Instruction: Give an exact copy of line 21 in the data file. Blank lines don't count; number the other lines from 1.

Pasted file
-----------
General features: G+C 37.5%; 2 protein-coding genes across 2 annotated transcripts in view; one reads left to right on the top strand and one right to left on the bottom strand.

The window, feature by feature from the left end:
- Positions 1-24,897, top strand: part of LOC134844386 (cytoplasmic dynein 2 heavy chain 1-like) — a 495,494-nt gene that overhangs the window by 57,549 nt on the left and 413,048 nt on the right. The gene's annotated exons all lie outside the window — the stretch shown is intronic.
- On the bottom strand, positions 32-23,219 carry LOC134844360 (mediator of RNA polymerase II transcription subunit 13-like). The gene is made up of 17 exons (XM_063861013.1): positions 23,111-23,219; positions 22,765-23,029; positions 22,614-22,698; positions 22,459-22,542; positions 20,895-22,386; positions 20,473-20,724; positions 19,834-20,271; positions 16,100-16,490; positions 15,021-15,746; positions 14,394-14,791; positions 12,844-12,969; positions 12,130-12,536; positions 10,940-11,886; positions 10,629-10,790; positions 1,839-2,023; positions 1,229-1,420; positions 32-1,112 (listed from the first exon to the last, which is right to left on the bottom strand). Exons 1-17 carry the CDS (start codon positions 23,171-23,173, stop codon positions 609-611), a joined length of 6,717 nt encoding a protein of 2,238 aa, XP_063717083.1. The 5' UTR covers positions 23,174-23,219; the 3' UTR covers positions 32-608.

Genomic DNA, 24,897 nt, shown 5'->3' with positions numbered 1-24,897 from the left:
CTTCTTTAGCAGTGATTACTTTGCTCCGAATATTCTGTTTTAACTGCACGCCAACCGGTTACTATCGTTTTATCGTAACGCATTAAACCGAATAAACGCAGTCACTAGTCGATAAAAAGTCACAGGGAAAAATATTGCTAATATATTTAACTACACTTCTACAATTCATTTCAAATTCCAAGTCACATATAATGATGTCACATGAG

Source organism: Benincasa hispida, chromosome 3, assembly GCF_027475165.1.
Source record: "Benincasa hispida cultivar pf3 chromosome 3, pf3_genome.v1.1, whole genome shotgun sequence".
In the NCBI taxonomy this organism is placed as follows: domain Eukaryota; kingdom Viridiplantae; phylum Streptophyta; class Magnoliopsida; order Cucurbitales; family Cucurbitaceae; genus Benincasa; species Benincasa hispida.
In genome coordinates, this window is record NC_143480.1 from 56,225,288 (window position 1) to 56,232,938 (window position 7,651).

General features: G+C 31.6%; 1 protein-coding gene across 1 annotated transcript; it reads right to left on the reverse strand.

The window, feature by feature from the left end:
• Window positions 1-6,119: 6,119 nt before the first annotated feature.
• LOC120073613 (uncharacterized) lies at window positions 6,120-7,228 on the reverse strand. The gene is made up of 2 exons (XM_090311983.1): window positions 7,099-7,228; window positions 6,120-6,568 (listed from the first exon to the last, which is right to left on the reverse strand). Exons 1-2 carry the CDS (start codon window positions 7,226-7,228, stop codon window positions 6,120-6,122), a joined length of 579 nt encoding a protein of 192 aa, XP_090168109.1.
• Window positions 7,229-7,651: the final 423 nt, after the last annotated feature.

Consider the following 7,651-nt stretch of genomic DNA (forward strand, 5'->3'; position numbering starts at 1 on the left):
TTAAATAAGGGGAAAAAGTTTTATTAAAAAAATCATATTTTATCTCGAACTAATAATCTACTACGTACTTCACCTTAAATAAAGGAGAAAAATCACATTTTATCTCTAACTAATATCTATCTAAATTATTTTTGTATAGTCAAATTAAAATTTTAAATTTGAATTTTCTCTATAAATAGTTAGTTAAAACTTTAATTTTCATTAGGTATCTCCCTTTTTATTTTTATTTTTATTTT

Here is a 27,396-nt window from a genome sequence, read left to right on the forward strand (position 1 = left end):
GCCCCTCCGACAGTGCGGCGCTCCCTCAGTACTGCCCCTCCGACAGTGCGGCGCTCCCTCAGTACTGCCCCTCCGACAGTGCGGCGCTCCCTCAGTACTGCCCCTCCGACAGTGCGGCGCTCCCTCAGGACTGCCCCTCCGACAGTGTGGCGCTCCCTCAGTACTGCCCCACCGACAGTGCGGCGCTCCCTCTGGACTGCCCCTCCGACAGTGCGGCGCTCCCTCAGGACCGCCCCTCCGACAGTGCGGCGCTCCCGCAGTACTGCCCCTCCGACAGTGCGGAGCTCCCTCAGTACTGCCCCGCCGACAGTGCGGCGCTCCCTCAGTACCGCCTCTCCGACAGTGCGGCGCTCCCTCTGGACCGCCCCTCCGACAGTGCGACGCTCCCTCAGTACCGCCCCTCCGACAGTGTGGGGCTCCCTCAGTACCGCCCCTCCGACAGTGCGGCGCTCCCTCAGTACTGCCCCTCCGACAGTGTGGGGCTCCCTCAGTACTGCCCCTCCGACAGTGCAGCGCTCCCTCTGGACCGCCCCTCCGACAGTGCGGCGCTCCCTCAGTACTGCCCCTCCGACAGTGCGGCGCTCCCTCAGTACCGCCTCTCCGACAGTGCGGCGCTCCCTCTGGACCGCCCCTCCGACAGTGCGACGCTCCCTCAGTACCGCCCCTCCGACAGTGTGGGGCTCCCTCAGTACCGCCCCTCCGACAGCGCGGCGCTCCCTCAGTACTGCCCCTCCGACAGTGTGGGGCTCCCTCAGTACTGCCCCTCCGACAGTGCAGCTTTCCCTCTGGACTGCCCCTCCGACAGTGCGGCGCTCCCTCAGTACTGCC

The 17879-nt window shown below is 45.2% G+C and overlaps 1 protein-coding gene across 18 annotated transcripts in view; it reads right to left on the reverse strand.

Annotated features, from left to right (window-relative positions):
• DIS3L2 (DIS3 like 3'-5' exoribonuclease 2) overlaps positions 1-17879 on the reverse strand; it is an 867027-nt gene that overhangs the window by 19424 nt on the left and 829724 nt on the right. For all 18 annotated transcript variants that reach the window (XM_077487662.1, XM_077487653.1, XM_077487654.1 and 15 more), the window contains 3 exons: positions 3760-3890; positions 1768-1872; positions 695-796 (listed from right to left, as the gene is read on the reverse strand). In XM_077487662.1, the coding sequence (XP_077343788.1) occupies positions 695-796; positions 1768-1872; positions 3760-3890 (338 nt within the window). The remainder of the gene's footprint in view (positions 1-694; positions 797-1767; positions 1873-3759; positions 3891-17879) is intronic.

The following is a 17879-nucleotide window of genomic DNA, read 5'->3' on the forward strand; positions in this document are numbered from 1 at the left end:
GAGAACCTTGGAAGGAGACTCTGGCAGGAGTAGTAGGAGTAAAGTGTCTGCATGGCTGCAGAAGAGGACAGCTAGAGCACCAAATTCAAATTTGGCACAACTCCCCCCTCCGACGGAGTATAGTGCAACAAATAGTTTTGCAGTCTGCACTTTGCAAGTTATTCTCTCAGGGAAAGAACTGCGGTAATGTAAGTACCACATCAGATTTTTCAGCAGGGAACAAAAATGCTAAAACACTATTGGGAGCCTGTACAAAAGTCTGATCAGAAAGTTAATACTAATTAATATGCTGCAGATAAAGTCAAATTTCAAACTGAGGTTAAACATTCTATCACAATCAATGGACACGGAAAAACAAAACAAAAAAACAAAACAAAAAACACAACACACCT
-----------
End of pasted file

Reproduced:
Annotated features, from left to right (window-relative positions):